Less is More

The facilitator finished the session and I looked down at my notebook. There were about three sentences – one was a book title that he had recommended. It was one of the best sessions I have ever been to. . . and I still remember what I learned that day.

And yet I recall NOTHING of another training session I attended, where I took no less than 9 pages of notes.

Dr Rich Allen talks about giving your audience moments to reflect on the information – forming discussion groups or talking about various points in pairs. This cements the learning, gives your listeners a chance to think about direct application of information to THEIR situation and verbalise their understanding of it.

One of the biggest flaws we have as speakers or trainers is generosity. Yup, it’s a flaw. We are so keen to give extra value, to make it worth their while, to show how much we have to offer – that we deny our participants or our audience the time to reflect on the material.

Here’s the paradox – the more we give, the less they take away. When you dish out every bit of information you have on a topic, you are taking away the opportunity to reflect on it and thereby removing any chance of recall.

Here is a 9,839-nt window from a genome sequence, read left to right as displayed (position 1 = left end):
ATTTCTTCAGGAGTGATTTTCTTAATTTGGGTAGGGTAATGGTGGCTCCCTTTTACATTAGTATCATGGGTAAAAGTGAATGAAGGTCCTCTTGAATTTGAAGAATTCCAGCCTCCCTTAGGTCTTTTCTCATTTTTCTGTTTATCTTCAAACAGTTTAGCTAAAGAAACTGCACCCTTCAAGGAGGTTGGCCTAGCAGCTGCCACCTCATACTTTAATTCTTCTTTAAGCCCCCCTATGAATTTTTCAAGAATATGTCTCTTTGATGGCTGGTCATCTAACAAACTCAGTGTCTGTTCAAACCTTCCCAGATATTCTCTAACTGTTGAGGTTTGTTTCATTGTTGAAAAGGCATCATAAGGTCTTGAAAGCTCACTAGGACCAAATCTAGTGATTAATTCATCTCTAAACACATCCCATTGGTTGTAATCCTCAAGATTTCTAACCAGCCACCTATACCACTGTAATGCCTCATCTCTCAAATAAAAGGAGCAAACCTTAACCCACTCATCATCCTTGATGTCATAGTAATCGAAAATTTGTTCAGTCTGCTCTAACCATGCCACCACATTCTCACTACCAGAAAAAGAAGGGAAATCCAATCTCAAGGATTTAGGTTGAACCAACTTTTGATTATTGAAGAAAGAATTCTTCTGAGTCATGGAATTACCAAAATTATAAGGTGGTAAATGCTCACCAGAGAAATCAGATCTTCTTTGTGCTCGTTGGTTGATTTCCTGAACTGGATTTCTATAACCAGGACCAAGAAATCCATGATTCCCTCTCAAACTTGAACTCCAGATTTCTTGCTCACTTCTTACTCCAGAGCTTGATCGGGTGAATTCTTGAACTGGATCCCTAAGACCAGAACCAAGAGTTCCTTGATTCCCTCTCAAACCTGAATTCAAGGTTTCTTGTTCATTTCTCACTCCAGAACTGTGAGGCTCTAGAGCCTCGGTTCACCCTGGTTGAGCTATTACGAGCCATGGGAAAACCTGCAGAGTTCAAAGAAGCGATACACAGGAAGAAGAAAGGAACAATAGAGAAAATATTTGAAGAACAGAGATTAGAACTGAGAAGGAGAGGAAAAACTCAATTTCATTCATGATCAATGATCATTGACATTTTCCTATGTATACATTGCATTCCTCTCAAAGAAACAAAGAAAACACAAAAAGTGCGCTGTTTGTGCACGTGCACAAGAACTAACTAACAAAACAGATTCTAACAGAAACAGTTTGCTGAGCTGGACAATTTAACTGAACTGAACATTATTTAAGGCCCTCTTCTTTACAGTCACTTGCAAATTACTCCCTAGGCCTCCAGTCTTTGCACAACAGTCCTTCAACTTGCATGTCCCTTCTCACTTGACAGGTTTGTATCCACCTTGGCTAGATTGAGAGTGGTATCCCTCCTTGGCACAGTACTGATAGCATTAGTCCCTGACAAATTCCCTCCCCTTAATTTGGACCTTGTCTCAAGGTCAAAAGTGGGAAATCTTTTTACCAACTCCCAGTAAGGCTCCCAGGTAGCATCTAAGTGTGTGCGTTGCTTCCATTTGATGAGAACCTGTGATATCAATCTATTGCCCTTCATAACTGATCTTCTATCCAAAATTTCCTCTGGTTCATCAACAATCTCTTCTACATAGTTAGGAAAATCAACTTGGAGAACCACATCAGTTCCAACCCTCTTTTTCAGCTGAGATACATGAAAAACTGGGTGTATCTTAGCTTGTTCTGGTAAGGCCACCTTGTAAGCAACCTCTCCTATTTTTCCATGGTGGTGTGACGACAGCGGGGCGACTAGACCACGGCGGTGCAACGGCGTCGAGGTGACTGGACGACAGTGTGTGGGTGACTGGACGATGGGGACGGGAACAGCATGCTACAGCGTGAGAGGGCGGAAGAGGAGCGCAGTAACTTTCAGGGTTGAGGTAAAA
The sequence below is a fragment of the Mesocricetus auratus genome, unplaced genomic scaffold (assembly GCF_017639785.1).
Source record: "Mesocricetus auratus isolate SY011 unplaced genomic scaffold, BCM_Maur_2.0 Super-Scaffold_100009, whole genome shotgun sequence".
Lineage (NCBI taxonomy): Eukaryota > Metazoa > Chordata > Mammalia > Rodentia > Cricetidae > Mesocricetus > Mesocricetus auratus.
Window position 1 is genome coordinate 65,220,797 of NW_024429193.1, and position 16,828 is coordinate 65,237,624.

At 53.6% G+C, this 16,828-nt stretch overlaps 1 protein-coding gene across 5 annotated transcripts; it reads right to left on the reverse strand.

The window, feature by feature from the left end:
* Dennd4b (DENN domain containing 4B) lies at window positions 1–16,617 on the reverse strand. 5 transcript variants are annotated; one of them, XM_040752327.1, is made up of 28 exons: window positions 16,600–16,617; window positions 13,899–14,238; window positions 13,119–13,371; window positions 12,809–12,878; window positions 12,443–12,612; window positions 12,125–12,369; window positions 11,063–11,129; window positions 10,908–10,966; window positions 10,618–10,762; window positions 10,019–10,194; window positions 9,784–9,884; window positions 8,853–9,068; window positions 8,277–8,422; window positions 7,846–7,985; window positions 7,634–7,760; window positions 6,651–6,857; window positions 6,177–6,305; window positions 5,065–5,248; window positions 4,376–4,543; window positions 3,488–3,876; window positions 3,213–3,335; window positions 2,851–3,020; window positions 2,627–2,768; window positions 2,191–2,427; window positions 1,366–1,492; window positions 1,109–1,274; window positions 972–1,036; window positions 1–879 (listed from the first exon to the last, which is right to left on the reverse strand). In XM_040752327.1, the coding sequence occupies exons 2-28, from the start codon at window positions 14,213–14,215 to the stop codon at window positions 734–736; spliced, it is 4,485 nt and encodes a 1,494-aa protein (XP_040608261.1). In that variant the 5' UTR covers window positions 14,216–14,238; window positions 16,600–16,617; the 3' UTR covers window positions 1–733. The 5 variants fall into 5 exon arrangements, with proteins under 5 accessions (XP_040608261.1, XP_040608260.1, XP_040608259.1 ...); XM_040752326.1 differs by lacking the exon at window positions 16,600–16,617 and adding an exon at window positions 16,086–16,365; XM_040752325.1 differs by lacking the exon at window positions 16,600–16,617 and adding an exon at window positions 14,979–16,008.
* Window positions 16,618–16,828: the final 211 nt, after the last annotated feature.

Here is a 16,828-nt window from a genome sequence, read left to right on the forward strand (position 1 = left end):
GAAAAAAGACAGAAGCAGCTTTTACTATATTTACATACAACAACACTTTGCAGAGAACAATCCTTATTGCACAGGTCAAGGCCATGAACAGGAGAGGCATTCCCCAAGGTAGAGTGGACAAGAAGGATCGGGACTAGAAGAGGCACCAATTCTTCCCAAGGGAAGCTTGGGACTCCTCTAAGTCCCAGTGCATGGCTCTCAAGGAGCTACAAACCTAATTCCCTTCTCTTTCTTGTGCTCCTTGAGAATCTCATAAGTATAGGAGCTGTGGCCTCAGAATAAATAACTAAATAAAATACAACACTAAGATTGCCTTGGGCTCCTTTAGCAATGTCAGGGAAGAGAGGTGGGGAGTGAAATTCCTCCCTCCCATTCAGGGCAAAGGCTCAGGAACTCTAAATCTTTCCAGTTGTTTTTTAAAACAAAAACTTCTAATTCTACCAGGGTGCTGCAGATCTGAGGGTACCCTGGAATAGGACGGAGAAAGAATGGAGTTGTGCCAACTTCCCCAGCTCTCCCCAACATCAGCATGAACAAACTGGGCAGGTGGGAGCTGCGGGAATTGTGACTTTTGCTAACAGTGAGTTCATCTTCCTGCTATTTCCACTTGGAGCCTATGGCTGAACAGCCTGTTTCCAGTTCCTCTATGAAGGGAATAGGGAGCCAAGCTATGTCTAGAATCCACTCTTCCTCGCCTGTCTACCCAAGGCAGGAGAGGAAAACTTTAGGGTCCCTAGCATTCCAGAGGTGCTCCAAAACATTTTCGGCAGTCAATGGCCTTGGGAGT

The session I referred to at the beginning was a Conflict Resolution seminar. Every point the facilitator made, there was a case study, an exercise, a discussion session and question time. We had ample opportunity to grapple with, explore, internalise and understand the material. I didn’t take many notes, but I felt I really understood the points by the end of the session and consequently have no need to refer to notes. On the other hand, the session where I wrote until I got hand-cramp… I don’t recall anything and would need to dig out the notes and trawl through them to see if there’s anything meaningful there.

It’s easy to forget the value of participation when we are so keen to impart information. People like to talk, to explore ideas and are much more likely to take on the learning if they’ve been led to that point through questions and discussions, than if you throw it all at them. Craig Valentine explains that “If they say it, they believe it and adopt it more quickly.” A skilled facilitator, trainer or speaker has the challenge of setting up scenarios or an environment where the participants “discover” the information and internalise it.

Putting a presentation together? Here are some age-old axioms to guide you:

  1. KISS (Keep it simple, stupid)
  2. Less is always more
  3. Three is a magic number (three points explained, demonstrated, discussed in detail).

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